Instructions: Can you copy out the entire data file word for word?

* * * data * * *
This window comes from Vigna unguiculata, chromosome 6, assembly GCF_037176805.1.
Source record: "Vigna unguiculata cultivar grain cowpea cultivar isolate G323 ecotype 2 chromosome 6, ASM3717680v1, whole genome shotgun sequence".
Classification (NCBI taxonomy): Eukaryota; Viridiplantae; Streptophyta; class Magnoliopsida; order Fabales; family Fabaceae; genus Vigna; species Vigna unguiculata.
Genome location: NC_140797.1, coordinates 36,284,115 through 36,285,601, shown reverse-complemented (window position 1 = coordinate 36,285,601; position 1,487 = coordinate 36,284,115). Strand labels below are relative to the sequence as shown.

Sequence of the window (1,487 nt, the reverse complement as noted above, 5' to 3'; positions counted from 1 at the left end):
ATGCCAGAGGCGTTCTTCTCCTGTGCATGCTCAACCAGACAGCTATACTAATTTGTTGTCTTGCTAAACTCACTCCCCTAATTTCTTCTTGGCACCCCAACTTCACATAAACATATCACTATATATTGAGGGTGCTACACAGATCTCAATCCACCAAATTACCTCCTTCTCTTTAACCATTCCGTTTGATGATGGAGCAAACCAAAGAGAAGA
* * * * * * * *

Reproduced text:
This window comes from Vigna unguiculata, chromosome 6, assembly GCF_037176805.1.
Source record: "Vigna unguiculata cultivar grain cowpea cultivar isolate G323 ecotype 2 chromosome 6, ASM3717680v1, whole genome shotgun sequence".
Classification (NCBI taxonomy): Eukaryota; Viridiplantae; Streptophyta; class Magnoliopsida; order Fabales; family Fabaceae; genus Vigna; species Vigna unguiculata.
Genome location: NC_140797.1, coordinates 36,284,115 through 36,285,601, shown reverse-complemented (window position 1 = coordinate 36,285,601; position 1,487 = coordinate 36,284,115). Strand labels below are relative to the sequence as shown.

Sequence of the window (1,487 nt, the reverse complement as noted above, 5' to 3'; positions counted from 1 at the left end):
ATGCCAGAGGCGTTCTTCTCCTGTGCATGCTCAACCAGACAGCTATACTAATTTGTTGTCTTGCTAAACTCACTCCCCTAATTTCTTCTTGGCACCCCAACTTCACATAAACATATCACTATATATTGAGGGTGCTACACAGATCTCAATCCACCAAATTACCTCCTTCTCTTTAACCATTCCGTTTGATGATGGAGCAAACCAAAGAGAAGA